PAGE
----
An extra length of railing has been installed by a ‘hidden drop’ under a deceptively shallow-looking water area at the slipway behind the Winter Gardens in Margate.
The area has been the site of several incidents with children, adults and dogs becoming trapped because they are unaware of the depth of the drop.
It is caused by waves scouring the sand and tidal changes, which means the depth fluctuates rather than being constant.
Last month resident Kerry September made a call for people power action after she pulled a toddler out of the tidal hole when the child fell in. This followed on the heels of an incident of a dog becoming submerged in the water and the owner getting trapped trying to rescue him.
Last year The Isle of Thanet News told how a little boy plunged under the water and had to be dragged out by his mum. Shortly after a distraught dog owner told how her rescue dog died after he went into water at the bottom of the beach slipway, but then got into trouble.
Sadly the experience proved too much for the dog and the water he had ingested resulted in kidney failure.
Although there is signage by the site, there have been calls for the hole to be filled in and/or greater safety measures to be installed.
On February 28 five residents – Kerry; Athelstan Road tenants’ association member Matt Shoul; Melanie Ball; Gemma Cole and Orla Morton Dollman – spent some two and a half hours shovelling sand into the pool to try and level off the drop. The action was organised by Matt, who made a call out for volunteers, in a bid to make the area safe.
The group cleared sand from the bottom of the concrete ramp and focused on filling in the deepest point of the puddle.
Yesterday (March 7) residents were back at the site clearing sand and filling the deepest point of the puddle again. They also celebrated Thanet council’s installation of the new length of railing. More signs are also due to be installed.
Matt said: “All tidal puddles are created and removed through tidal eddy activity, until they reach critical mass, such as this one, and their size counteracts natural tidal action from filling them in, just as quickly as scouring them out.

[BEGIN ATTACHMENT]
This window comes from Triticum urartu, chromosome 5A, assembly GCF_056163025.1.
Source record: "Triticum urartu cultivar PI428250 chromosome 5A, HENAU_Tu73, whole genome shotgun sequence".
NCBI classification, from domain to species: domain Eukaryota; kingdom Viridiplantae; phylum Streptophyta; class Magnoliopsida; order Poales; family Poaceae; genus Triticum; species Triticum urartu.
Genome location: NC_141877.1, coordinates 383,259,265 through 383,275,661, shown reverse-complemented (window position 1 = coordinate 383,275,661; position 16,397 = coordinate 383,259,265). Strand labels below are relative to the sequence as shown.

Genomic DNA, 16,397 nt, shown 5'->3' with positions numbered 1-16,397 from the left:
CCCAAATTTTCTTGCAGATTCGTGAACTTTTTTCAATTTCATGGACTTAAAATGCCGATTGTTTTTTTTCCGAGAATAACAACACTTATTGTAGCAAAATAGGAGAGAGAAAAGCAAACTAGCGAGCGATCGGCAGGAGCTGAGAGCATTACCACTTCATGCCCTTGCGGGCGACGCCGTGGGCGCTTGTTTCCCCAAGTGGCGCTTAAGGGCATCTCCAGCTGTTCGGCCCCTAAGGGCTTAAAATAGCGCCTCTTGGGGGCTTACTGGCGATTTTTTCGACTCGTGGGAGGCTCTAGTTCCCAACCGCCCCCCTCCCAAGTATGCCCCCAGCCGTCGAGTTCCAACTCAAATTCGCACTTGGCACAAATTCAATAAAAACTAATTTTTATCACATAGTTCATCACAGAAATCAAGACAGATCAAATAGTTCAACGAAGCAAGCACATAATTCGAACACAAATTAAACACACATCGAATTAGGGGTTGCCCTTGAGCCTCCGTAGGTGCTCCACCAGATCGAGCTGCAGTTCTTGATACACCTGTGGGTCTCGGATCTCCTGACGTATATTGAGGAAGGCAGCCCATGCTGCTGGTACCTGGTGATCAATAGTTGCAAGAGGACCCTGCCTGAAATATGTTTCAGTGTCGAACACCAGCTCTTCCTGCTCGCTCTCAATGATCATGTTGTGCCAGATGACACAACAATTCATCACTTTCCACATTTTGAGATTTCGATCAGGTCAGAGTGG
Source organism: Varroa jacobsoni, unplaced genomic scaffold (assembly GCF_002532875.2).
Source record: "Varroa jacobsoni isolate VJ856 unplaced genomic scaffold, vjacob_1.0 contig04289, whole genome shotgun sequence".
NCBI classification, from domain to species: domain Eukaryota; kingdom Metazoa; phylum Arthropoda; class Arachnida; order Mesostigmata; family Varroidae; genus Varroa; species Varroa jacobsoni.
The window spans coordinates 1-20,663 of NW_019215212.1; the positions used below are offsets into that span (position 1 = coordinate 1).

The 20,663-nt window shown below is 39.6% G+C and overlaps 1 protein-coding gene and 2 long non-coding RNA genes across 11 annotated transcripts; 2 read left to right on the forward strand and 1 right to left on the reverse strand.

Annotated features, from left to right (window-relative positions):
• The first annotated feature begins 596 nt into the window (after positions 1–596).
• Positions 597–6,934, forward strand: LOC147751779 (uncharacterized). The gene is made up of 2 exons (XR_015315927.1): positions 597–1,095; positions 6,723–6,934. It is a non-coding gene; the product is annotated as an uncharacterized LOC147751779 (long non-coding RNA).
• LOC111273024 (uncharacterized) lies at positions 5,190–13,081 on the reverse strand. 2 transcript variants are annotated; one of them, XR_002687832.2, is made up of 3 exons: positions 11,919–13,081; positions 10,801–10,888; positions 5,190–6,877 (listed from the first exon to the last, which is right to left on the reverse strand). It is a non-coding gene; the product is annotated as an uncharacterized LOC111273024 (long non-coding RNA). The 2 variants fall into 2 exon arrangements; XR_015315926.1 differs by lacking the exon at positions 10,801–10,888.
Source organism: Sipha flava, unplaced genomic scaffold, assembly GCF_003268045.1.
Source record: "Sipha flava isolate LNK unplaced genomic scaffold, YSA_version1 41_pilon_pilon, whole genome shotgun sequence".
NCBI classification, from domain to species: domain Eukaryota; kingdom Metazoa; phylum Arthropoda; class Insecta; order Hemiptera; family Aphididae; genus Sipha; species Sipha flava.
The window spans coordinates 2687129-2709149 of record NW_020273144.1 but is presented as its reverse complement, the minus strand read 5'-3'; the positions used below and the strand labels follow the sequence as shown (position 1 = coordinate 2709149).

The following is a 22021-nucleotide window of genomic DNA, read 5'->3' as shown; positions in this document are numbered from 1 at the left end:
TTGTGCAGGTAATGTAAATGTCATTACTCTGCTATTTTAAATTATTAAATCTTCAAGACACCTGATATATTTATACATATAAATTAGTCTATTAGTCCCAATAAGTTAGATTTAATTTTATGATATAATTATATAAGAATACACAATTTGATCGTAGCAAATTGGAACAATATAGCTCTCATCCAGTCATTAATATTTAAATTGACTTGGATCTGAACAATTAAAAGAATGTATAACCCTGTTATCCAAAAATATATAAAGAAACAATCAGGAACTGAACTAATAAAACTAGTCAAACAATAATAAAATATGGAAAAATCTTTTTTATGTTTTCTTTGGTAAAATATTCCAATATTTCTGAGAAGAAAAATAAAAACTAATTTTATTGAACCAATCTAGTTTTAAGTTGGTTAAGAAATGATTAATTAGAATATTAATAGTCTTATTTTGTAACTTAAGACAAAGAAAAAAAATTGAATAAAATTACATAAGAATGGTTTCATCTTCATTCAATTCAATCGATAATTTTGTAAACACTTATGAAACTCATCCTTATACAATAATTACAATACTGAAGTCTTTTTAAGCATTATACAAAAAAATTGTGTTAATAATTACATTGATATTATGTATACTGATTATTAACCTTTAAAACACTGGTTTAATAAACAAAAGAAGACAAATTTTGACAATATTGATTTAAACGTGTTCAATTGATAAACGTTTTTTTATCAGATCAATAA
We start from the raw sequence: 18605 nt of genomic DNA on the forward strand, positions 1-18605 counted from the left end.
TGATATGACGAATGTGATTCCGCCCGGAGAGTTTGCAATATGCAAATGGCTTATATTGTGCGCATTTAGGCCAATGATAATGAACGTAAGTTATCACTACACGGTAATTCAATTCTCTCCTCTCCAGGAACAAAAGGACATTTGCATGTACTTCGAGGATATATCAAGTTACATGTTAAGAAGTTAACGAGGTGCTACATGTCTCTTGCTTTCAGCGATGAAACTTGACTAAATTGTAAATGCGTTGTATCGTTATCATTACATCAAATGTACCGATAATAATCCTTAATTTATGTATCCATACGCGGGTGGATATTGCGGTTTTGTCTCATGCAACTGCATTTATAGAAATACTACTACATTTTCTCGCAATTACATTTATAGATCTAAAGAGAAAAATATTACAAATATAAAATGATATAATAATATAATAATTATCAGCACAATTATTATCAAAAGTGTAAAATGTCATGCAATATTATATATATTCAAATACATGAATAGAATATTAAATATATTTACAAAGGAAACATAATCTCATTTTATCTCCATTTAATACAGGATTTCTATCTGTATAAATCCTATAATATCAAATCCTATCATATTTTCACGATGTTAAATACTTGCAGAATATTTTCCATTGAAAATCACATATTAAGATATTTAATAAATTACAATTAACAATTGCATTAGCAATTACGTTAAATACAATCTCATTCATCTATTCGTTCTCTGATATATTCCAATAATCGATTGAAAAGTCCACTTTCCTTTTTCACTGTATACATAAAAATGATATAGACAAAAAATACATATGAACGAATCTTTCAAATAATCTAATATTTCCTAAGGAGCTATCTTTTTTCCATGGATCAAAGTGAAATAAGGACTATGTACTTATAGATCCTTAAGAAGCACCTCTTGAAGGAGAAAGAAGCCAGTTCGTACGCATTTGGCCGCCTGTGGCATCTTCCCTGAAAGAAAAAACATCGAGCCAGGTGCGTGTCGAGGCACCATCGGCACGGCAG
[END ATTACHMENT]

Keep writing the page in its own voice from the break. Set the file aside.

“By giving nature and the tide a helping hand, we hope to redress the critical mass factor of this truly massive puddle, so natural tidal behaviour will fill-in, as well as create, beach puddles.”
Kerry added: “We would like to get an orange life ring put next to fence and sign if possible. A digger to fill the hole would also keep the puddle at bay for a few years at least to prevent further deaths.”
A Thanet council spokesperson said: “Following an investigation by our coastal team, the railing has been extended to the end of the slipway to prevent people stepping off the edge into the deepest part of the pool. This work was carried out on Saturday 6 March.
“Additional signage will also be placed on the coast gate at the top of the slipway and another facing seaward to warn people walking on the foreshore. This will be done this week.
“Filling the hole with sand is likely to be futile as the eddy produced by the currents interacting with the slipway will be able to scour the uncompacted sand back out in a short time. It could also make matters worse, as deep uncompacted sand can turn to quicksand once wet, potentially trapping someone.
“Even filling the hole and compacting the sand with an excavator is likely to be short lived as the eddy produced by the currents interacting with the slipway will still exist and will scour the hole out again. This is particularly likely in March and April with large equinox tides bringing increased current speeds.”